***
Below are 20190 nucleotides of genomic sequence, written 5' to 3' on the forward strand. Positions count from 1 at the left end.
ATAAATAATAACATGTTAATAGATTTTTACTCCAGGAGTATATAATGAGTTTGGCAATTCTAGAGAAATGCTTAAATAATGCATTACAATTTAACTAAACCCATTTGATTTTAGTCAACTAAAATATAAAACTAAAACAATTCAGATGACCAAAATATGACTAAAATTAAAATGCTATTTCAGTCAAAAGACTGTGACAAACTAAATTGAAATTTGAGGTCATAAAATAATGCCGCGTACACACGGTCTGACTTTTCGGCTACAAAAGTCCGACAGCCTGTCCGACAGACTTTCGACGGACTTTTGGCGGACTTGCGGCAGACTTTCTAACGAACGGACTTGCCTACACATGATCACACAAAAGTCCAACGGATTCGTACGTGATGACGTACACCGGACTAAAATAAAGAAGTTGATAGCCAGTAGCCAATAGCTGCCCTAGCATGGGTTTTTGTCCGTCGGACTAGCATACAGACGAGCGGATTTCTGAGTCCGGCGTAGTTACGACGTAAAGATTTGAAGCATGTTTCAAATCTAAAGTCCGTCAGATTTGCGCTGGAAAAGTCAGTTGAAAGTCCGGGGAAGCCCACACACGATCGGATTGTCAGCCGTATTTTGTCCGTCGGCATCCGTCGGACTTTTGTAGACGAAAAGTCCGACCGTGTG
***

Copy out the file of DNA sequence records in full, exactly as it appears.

Below are 20190 nucleotides of genomic sequence, written 5' to 3' on the forward strand. Positions count from 1 at the left end.
ATAAATAATAACATGTTAATAGATTTTTACTCCAGGAGTATATAATGAGTTTGGCAATTCTAGAGAAATGCTTAAATAATGCATTACAATTTAACTAAACCCATTTGATTTTAGTCAACTAAAATATAAAACTAAAACAATTCAGATGACCAAAATATGACTAAAATTAAAATGCTATTTCAGTCAAAAGACTGTGACAAACTAAATTGAAATTTGAGGTCATAAAATAATGCCGCGTACACACGGTCTGACTTTTCGGCTACAAAAGTCCGACAGCCTGTCCGACAGACTTTCGACGGACTTTTGGCGGACTTGCGGCAGACTTTCTAACGAACGGACTTGCCTACACATGATCACACAAAAGTCCAACGGATTCGTACGTGATGACGTACACCGGACTAAAATAAAGAAGTTGATAGCCAGTAGCCAATAGCTGCCCTAGCATGGGTTTTTGTCCGTCGGACTAGCATACAGACGAGCGGATTTCTGAGTCCGGCGTAGTTACGACGTAAAGATTTGAAGCATGTTTCAAATCTAAAGTCCGTCAGATTTGCGCTGGAAAAGTCAGTTGAAAGTCCGGGGAAGCCCACACACGATCGGATTGTCAGCCGTATTTTGTCCGTCGGCATCCGTCGGACTTTTGTAGACGAAAAGTCCGACCGTGTG